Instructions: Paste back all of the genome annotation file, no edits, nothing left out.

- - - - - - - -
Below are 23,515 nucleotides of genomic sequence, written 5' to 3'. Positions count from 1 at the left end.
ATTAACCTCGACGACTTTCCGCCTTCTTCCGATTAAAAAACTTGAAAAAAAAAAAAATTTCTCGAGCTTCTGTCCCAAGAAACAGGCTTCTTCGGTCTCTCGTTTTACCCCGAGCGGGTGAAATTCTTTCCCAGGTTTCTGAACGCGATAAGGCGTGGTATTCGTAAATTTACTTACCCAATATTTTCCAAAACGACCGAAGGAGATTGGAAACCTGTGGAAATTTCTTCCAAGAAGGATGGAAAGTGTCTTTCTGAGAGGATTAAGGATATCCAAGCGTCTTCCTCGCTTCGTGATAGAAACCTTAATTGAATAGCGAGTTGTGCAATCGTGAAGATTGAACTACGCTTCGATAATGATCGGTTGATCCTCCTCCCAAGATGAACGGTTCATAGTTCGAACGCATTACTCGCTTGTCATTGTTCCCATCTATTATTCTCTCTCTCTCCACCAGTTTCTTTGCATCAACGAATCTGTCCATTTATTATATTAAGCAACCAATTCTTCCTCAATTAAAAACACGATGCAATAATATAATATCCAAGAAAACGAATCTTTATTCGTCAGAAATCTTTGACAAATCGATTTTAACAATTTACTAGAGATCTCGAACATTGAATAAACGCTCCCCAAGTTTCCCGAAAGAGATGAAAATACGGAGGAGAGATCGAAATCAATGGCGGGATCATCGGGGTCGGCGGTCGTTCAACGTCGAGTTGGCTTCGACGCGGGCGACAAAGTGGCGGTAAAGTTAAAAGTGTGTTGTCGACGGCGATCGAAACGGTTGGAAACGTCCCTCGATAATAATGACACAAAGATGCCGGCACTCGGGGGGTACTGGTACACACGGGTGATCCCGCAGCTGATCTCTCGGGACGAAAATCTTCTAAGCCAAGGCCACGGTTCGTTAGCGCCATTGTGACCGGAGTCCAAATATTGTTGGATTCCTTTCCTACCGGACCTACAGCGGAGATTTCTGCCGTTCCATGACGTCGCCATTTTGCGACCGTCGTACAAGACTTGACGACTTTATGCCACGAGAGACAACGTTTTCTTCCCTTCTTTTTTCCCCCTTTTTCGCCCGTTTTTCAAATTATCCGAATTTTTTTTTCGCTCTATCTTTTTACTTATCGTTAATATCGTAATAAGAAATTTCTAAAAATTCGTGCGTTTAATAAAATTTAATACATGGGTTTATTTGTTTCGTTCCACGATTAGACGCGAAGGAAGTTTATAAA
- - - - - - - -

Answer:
Below are 23,515 nucleotides of genomic sequence, written 5' to 3'. Positions count from 1 at the left end.
ATTAACCTCGACGACTTTCCGCCTTCTTCCGATTAAAAAACTTGAAAAAAAAAAAAATTTCTCGAGCTTCTGTCCCAAGAAACAGGCTTCTTCGGTCTCTCGTTTTACCCCGAGCGGGTGAAATTCTTTCCCAGGTTTCTGAACGCGATAAGGCGTGGTATTCGTAAATTTACTTACCCAATATTTTCCAAAACGACCGAAGGAGATTGGAAACCTGTGGAAATTTCTTCCAAGAAGGATGGAAAGTGTCTTTCTGAGAGGATTAAGGATATCCAAGCGTCTTCCTCGCTTCGTGATAGAAACCTTAATTGAATAGCGAGTTGTGCAATCGTGAAGATTGAACTACGCTTCGATAATGATCGGTTGATCCTCCTCCCAAGATGAACGGTTCATAGTTCGAACGCATTACTCGCTTGTCATTGTTCCCATCTATTATTCTCTCTCTCTCCACCAGTTTCTTTGCATCAACGAATCTGTCCATTTATTATATTAAGCAACCAATTCTTCCTCAATTAAAAACACGATGCAATAATATAATATCCAAGAAAACGAATCTTTATTCGTCAGAAATCTTTGACAAATCGATTTTAACAATTTACTAGAGATCTCGAACATTGAATAAACGCTCCCCAAGTTTCCCGAAAGAGATGAAAATACGGAGGAGAGATCGAAATCAATGGCGGGATCATCGGGGTCGGCGGTCGTTCAACGTCGAGTTGGCTTCGACGCGGGCGACAAAGTGGCGGTAAAGTTAAAAGTGTGTTGTCGACGGCGATCGAAACGGTTGGAAACGTCCCTCGATAATAATGACACAAAGATGCCGGCACTCGGGGGGTACTGGTACACACGGGTGATCCCGCAGCTGATCTCTCGGGACGAAAATCTTCTAAGCCAAGGCCACGGTTCGTTAGCGCCATTGTGACCGGAGTCCAAATATTGTTGGATTCCTTTCCTACCGGACCTACAGCGGAGATTTCTGCCGTTCCATGACGTCGCCATTTTGCGACCGTCGTACAAGACTTGACGACTTTATGCCACGAGAGACAACGTTTTCTTCCCTTCTTTTTTCCCCCTTTTTCGCCCGTTTTTCAAATTATCCGAATTTTTTTTTCGCTCTATCTTTTTACTTATCGTTAATATCGTAATAAGAAATTTCTAAAAATTCGTGCGTTTAATAAAATTTAATACATGGGTTTATTTGTTTCGTTCCACGATTAGACGCGAAGGAAGTTTATAAA